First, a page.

U.S. Immigration and Customs Enforcement (ICE) announced on Monday a new policy change that could dramatically affect foreign students.
In a statement on the agency’s website, ICE revealed that those with student visas will be asked to transfer or leave the country if their universities move to online-only schooling this fall.
“Active students currently in the United States enrolled in such programs must depart the country or take other measures, such as transferring to a school with in-person instruction to remain in lawful status,” the announcement reads. “If not, they may face immigration consequences including, but not limited to, the initiation of removal proceedings.”
ICE further noted that the change will also affect those looking to obtain a student visa moving forward.
“The U.S. Department of State will not issue visas to students enrolled in schools and/or programs that are fully online for the fall semester nor will U.S. Customs and Border Protection permit these students to enter the United States,” the agency added.
Schools that adopt what ICE calls a “hybrid model,” a combination of courses both on campus and online, must be certified by the Student and Exchange Visitor Program (SEVP) run by the agency. Schools must then ensure that students are “not taking an entirely online course load this semester, and that the student is taking the minimum number of online classes required to make normal progress in their degree program.”
News of the change immediately sent shockwaves throughout the foreign student community, with many raising questions over whether they could remain in school if deported.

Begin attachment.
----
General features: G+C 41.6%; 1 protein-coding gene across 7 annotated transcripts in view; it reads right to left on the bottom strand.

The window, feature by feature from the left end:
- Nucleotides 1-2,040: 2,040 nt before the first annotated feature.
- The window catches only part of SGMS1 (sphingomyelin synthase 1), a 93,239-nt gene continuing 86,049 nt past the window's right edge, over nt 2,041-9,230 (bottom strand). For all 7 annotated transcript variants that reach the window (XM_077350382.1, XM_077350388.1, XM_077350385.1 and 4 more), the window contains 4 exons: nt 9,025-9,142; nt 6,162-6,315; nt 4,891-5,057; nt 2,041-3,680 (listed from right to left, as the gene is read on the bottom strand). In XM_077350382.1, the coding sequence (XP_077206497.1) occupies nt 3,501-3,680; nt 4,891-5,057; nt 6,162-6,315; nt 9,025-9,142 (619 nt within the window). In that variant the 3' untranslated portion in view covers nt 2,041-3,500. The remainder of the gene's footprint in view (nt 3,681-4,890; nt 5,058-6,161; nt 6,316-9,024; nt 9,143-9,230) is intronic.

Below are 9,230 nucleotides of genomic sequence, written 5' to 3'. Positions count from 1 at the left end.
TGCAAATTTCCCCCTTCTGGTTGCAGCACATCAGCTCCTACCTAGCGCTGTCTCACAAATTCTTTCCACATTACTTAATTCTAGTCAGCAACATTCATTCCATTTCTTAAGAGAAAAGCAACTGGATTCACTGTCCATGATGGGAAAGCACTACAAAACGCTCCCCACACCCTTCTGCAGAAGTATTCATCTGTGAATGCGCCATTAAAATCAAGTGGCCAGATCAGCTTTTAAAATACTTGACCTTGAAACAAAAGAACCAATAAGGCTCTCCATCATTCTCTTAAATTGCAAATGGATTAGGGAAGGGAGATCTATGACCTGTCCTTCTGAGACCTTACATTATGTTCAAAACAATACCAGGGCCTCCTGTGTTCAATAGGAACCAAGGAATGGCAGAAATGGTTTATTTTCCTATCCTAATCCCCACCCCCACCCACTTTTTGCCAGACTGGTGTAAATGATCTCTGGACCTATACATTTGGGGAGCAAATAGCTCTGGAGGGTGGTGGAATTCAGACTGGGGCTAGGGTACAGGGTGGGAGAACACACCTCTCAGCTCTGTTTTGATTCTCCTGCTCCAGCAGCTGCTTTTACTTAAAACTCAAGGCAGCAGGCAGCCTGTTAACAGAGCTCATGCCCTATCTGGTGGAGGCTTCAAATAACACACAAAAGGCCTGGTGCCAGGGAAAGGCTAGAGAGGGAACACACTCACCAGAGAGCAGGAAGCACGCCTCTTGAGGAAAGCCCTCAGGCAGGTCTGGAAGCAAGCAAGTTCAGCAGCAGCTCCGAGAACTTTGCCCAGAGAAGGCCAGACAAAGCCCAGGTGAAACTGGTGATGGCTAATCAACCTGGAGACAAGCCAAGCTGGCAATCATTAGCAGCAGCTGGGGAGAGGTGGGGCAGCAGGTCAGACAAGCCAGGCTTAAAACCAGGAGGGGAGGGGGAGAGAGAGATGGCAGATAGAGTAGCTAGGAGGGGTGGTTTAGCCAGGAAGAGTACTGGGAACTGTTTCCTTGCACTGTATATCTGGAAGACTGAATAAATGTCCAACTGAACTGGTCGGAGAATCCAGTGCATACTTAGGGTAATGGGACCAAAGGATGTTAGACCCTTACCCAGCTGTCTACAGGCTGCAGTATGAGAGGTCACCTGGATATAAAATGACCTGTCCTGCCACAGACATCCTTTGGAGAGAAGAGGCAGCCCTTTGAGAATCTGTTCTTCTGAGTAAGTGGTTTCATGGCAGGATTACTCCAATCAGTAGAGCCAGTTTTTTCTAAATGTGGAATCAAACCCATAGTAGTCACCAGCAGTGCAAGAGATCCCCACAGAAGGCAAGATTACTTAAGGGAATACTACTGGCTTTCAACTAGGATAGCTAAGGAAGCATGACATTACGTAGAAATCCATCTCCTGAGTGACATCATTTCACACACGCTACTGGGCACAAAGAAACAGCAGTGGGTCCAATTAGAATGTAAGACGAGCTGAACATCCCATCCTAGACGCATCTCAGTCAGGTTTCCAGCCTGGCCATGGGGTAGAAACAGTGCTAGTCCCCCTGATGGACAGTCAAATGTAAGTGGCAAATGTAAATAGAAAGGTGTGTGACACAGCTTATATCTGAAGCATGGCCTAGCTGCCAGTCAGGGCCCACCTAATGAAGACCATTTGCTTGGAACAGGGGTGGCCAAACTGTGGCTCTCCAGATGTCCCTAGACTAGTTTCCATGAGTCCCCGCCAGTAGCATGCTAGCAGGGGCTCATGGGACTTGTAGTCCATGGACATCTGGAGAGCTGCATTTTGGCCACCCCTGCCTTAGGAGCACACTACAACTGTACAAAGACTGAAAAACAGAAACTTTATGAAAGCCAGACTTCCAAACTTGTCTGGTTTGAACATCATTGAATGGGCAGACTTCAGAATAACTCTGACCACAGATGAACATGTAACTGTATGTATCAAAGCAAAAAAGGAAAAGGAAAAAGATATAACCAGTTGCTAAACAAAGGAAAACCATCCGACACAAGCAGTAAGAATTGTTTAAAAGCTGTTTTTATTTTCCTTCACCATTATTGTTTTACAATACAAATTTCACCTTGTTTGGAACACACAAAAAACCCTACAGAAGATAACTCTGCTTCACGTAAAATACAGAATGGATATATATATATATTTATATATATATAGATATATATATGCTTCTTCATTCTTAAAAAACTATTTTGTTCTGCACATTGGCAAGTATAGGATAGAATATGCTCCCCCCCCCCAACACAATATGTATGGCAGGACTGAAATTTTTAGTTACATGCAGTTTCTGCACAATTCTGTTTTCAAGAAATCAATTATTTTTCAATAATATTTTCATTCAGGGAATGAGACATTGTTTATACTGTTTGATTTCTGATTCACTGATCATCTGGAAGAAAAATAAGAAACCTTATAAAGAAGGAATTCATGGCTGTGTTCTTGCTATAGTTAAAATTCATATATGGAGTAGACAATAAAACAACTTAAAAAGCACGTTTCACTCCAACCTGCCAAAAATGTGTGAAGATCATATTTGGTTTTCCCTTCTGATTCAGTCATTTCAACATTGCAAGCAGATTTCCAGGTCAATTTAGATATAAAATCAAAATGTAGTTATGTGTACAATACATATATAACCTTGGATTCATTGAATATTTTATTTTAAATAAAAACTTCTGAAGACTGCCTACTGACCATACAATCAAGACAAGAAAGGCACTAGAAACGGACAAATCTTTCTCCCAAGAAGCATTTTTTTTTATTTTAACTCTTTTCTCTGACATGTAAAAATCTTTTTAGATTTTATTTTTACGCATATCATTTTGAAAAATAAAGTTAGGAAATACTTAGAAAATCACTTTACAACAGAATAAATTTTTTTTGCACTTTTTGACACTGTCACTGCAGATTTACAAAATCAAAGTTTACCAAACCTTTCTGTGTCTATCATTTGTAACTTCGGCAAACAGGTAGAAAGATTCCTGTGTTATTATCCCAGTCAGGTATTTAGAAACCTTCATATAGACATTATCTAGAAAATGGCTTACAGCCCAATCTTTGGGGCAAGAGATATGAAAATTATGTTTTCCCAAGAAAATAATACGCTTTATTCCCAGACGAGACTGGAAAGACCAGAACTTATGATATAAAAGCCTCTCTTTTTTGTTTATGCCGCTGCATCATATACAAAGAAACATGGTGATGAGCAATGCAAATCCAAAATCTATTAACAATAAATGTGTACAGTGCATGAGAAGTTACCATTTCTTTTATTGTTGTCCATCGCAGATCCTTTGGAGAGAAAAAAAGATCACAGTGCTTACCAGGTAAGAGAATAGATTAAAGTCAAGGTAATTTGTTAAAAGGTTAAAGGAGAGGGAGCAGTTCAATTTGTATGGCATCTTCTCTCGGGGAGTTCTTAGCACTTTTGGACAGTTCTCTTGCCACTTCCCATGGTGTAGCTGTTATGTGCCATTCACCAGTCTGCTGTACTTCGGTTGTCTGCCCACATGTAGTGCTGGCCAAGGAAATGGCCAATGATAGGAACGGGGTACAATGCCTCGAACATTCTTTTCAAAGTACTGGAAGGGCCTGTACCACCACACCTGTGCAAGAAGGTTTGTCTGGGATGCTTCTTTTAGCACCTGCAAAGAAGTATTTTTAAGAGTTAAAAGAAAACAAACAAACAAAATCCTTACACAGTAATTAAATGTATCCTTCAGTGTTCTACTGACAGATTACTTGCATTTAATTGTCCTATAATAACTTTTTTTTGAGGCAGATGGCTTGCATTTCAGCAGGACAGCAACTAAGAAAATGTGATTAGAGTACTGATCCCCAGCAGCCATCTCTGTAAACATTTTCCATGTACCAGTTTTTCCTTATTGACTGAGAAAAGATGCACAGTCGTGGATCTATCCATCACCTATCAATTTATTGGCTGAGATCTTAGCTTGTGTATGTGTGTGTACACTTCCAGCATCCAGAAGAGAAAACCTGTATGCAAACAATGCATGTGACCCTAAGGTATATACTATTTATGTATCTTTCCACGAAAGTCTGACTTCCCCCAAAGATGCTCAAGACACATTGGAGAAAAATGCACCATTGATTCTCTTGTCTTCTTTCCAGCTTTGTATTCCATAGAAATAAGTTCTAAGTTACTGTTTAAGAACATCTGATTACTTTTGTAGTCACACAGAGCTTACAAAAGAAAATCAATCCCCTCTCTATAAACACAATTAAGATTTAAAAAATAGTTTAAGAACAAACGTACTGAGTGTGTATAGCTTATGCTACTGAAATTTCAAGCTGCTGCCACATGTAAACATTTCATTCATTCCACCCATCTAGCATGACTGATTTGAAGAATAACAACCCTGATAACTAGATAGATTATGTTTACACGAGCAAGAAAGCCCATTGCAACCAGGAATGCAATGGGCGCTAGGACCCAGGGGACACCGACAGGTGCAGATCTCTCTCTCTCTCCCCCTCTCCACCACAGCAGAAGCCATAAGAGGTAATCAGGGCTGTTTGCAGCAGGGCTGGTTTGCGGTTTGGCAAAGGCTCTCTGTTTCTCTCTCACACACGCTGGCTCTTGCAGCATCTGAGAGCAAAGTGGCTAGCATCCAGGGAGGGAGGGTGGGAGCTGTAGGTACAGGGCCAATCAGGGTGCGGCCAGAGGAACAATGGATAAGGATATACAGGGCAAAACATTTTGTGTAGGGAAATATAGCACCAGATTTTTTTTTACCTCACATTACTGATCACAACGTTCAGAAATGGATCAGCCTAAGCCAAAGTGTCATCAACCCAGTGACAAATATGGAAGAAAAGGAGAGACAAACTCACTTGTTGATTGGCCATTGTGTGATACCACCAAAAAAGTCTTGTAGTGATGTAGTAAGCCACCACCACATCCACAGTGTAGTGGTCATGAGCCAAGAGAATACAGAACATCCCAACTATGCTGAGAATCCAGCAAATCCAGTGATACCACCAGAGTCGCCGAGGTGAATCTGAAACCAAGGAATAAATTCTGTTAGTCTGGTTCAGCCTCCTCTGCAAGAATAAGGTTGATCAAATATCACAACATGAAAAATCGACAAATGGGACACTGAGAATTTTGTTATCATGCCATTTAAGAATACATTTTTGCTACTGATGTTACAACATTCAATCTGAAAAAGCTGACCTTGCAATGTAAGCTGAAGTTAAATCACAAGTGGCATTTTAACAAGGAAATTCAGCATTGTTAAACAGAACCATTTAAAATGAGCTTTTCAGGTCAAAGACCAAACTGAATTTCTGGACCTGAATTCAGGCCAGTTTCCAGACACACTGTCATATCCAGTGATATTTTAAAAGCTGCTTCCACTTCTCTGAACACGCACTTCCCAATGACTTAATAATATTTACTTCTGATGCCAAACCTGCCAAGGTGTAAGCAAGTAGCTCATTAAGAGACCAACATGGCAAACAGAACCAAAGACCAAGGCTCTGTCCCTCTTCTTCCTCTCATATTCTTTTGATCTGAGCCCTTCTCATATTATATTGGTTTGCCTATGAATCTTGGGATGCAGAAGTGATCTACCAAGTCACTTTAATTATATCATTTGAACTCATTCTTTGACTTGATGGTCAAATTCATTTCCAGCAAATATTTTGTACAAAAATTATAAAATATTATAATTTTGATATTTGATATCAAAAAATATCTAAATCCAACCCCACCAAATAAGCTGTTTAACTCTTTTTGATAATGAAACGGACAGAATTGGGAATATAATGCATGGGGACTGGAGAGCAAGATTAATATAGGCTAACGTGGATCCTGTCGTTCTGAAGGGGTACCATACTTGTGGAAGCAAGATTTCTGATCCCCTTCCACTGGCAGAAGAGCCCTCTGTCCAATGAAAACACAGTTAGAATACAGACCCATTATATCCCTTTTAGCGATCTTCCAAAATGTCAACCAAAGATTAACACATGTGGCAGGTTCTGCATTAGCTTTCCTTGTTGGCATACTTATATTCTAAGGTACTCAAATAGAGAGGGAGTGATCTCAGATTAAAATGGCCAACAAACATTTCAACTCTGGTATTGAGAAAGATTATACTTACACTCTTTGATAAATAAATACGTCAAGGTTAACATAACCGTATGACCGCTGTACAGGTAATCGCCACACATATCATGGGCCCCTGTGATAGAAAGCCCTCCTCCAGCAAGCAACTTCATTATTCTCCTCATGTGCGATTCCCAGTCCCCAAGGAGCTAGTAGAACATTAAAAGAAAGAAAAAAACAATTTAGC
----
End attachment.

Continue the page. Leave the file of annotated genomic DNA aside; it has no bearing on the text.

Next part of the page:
Aaron Reichlin-Melnick, a lawyer with the American Immigration Council, outlined on Twitter the many ways ICE’s new policy could affect students.
“Under the rule ICE announced today, schools like Harvard wouldn’t lost tuition from students forced to leave the United States,” he said. “Students could ‘attend classes virtually—in their home country. But if the choice is stay at Harvard or leave the U.S…many will choose to transfer.”
Others noted that if students are forced to leave the country, many may be unable to attend online courses due to poor internet connectivity as well as time differences.
Students who came from countries such as China, for example, may not even be able to access the tools needed for class given the country’s restriction on certain U.S. technology.
Although ICE states that there are certain steps a student can take to avoid deportation, Reichlin-Melnick argues that the vast majority of students are not eligible for such exemptions.
To make matters worse, some countries may not even allow their citizens to reenter due to coronavirus-related travel restrictions on flights coming in from the U.S.
“It’s unclear how many countries applies those rules to their own citizens, but some definitely do,” Reichlin-Melnick said. “What are those students suppose to do?”
But students shouldn’t prepare to leave just yet. Reichlin-Melnick says the new rules will almost certainly be met with a flurry of lawsuits.
“I can’t give anyone specific legal advice on their cases (especially because I am not an expert on student visas), but I wouldn’t encourage anyone to book a flight ‘home’ this exact moment,” he said. “Lawsuits are inevitable.”